Given all the hype SaaS (software as a service) has garnered, you might be inclined to think every category of software will be delivered predominantly from the cloud at some point. Not so, says a new Forrester Research report.
In fact, SaaS will only be "a disruptive force" in software categories that account for about a quarter of global software spending and will have "little or no effect" on many of some 123 market segments studied, Forrester analysts Liz Herbert and Andrew Bartels write.
SaaS faces major obstacles in four broad sectors of software. They include lower-level elements of the stack, such as operating systems and databases; software for internal IT management and data management; "legacy, entrenched process applications"; and vertical applications, such as a securities transaction processing system, Forrester said.
Such systems make up 40 per cent of all software spending and the reasons they'll stay mostly in-house -- security concerns, existing infrastructure investments, the need to tightly integrate with other applications -- are "pretty obvious," Forrester's report states.
But SaaS is making inroads in mature application areas such as SCM (supply change management), particularly when the customer hasn't already purchased such functionality from an on-premises vendor, it adds.
Meanwhile, SaaS is starting to shake things up in areas like CRM (customer relationship management) and human resources, where it is replacing on-premises systems. SaaS is also making some inroads in GRC (governance, risk and compliance) and application development, Forrester added.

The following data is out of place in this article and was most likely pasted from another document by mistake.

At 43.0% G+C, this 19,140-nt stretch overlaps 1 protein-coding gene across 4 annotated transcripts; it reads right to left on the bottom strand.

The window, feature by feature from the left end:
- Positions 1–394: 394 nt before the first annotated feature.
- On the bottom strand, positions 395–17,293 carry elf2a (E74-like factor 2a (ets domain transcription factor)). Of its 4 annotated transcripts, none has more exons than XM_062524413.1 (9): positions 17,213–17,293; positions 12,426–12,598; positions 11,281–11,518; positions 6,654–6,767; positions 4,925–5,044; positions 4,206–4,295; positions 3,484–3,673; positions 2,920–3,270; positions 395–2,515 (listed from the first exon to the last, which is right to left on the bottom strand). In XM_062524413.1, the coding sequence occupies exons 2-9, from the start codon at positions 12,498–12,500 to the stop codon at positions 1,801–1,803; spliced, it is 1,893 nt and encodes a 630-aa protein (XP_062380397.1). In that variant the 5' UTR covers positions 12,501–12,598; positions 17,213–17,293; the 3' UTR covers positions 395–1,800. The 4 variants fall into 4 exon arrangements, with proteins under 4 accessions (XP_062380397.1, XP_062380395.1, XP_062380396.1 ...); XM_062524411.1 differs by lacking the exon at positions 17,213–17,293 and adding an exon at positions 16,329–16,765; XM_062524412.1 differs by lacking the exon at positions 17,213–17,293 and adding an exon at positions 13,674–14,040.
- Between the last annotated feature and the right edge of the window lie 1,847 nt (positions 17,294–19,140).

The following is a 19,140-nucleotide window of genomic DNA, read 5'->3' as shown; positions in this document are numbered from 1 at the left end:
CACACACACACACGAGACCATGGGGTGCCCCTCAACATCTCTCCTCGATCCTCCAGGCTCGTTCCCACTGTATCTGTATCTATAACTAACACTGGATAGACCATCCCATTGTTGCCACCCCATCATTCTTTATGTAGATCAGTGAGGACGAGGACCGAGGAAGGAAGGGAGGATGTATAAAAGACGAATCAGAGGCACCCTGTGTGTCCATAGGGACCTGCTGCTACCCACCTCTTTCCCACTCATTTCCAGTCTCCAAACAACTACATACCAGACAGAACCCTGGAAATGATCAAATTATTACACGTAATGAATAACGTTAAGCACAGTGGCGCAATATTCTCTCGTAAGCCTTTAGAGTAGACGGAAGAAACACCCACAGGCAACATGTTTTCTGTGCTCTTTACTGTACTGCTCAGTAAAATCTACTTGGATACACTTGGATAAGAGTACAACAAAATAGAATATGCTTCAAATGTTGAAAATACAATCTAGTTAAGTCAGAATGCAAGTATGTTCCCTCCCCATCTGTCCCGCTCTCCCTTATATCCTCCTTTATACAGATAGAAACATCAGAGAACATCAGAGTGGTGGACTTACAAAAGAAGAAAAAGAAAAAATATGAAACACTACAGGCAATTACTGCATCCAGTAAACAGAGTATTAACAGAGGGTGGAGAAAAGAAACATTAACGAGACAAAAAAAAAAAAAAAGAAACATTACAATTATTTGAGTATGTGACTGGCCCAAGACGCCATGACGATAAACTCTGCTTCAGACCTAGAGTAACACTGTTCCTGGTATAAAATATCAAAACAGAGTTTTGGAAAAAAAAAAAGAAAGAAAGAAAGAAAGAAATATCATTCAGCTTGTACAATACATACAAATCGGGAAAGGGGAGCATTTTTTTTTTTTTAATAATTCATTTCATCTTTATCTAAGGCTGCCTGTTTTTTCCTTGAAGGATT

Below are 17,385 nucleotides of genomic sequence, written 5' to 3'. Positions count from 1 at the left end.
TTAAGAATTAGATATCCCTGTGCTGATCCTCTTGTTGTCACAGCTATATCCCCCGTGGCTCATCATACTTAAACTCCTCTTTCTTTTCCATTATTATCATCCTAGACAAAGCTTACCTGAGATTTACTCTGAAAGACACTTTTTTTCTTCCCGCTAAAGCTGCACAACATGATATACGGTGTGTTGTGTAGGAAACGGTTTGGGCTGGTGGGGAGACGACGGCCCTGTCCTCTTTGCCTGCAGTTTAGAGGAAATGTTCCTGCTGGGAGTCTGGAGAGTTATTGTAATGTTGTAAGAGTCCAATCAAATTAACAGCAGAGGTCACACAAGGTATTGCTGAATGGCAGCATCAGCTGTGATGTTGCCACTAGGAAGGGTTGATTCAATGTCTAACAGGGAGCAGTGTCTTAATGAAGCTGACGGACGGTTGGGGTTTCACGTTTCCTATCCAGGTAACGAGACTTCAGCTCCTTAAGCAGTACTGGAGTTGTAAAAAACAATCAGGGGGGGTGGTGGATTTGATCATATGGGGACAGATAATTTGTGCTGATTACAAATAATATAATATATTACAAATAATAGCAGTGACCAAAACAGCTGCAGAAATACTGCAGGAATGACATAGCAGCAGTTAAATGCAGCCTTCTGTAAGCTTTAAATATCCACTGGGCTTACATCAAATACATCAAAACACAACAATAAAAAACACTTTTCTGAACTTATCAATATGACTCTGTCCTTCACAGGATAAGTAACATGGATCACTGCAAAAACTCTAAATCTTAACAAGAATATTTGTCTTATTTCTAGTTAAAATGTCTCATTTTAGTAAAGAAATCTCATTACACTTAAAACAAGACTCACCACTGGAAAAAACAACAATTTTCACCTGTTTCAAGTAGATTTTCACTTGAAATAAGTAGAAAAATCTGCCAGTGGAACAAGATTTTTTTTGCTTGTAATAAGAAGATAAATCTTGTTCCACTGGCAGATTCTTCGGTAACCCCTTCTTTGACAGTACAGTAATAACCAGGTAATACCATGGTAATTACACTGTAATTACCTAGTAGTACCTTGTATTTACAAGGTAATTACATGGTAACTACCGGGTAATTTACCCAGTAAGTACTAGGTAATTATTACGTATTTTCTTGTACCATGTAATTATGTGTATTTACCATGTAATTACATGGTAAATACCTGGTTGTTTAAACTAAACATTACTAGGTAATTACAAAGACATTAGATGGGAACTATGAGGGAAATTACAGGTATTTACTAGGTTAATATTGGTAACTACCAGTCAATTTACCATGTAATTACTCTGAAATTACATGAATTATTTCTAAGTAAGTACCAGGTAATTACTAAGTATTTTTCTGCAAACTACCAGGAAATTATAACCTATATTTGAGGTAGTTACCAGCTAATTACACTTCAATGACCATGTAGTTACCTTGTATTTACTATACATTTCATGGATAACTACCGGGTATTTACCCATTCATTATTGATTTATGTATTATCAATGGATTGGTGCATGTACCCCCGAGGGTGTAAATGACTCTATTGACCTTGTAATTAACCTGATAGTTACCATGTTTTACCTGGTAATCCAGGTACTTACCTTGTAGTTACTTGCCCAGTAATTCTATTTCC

In still other categories, SaaS is now "the majority model for software sales and delivery," the report states. Those include e-purchasing, expense reporting tools and blogging and wiki platforms.
Still, products where SaaS has taken hold of at least 50 per cent of revenue amount to only three per cent of the total software market, Forrester said.
The report's final category focuses on software types where SaaS vendors are essentially the only ones in the game. This tends to be the case for fairly new types of applications, with examples including compensation management, services procurement and trade management, according to Forrester. The emergence of new product variants has also given SaaS vendors who sell them a chance to mature while legacy players catch up, the report adds.
There are clear and long-standing reasons why large software vendors have been slower to embrace SaaS, chief among them the lucrative and predictable streams of revenue provided by annual support fees for on-premises software.
SaaS, in turn, is typically billed on a subscription basis and is generally considered easier for a customer to migrate away from than an on-premises product, a situation compounded by the fact that many SaaS contracts are year-to-year.
Still, the likes of SAP and Oracle are now moving quickly to bring more SaaS products to market, particularly for their largest customers.
SAP is planning to deliver a series of add-on SaaS extensions for its Business Suite software, while Oracle has said its upcoming Fusion Applications will be available in SaaS form if customers desire.
Chris Kanaracus covers enterprise software and general technology breaking news for The IDG News Service. Chris's e-mail address is Chris_Kanaracus@idg.com
Join the CIO Australia group on LinkedIn. The group is open to CIOs, IT Directors, COOs, CTOs and senior IT managers.